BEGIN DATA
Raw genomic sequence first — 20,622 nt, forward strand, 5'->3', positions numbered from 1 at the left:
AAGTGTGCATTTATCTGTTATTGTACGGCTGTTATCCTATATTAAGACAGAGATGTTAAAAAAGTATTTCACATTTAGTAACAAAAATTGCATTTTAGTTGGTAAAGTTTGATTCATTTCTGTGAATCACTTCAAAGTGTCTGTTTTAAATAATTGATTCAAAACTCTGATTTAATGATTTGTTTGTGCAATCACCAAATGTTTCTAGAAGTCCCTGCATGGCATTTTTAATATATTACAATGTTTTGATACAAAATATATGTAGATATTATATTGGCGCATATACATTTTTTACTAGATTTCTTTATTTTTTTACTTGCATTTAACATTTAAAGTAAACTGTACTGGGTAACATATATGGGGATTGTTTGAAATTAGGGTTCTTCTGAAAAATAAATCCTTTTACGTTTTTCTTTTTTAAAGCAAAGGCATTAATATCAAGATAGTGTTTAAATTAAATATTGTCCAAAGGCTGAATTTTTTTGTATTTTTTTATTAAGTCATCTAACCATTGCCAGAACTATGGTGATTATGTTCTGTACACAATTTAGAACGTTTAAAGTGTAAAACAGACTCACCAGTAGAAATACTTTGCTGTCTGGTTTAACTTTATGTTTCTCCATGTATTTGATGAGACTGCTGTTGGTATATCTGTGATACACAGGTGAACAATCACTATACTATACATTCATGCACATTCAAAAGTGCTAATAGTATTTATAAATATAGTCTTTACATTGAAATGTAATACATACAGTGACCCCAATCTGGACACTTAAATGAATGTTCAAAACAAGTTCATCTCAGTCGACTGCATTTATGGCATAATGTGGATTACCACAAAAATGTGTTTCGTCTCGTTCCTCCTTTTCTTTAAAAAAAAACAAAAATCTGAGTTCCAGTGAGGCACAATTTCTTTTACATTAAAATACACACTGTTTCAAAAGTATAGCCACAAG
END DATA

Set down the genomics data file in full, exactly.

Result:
Raw genomic sequence first — 20,622 nt, forward strand, 5'->3', positions numbered from 1 at the left:
AAGTGTGCATTTATCTGTTATTGTACGGCTGTTATCCTATATTAAGACAGAGATGTTAAAAAAGTATTTCACATTTAGTAACAAAAATTGCATTTTAGTTGGTAAAGTTTGATTCATTTCTGTGAATCACTTCAAAGTGTCTGTTTTAAATAATTGATTCAAAACTCTGATTTAATGATTTGTTTGTGCAATCACCAAATGTTTCTAGAAGTCCCTGCATGGCATTTTTAATATATTACAATGTTTTGATACAAAATATATGTAGATATTATATTGGCGCATATACATTTTTTACTAGATTTCTTTATTTTTTTACTTGCATTTAACATTTAAAGTAAACTGTACTGGGTAACATATATGGGGATTGTTTGAAATTAGGGTTCTTCTGAAAAATAAATCCTTTTACGTTTTTCTTTTTTAAAGCAAAGGCATTAATATCAAGATAGTGTTTAAATTAAATATTGTCCAAAGGCTGAATTTTTTTGTATTTTTTTATTAAGTCATCTAACCATTGCCAGAACTATGGTGATTATGTTCTGTACACAATTTAGAACGTTTAAAGTGTAAAACAGACTCACCAGTAGAAATACTTTGCTGTCTGGTTTAACTTTATGTTTCTCCATGTATTTGATGAGACTGCTGTTGGTATATCTGTGATACACAGGTGAACAATCACTATACTATACATTCATGCACATTCAAAAGTGCTAATAGTATTTATAAATATAGTCTTTACATTGAAATGTAATACATACAGTGACCCCAATCTGGACACTTAAATGAATGTTCAAAACAAGTTCATCTCAGTCGACTGCATTTATGGCATAATGTGGATTACCACAAAAATGTGTTTCGTCTCGTTCCTCCTTTTCTTTAAAAAAAAACAAAAATCTGAGTTCCAGTGAGGCACAATTTCTTTTACATTAAAATACACACTGTTTCAAAAGTATAGCCACAAG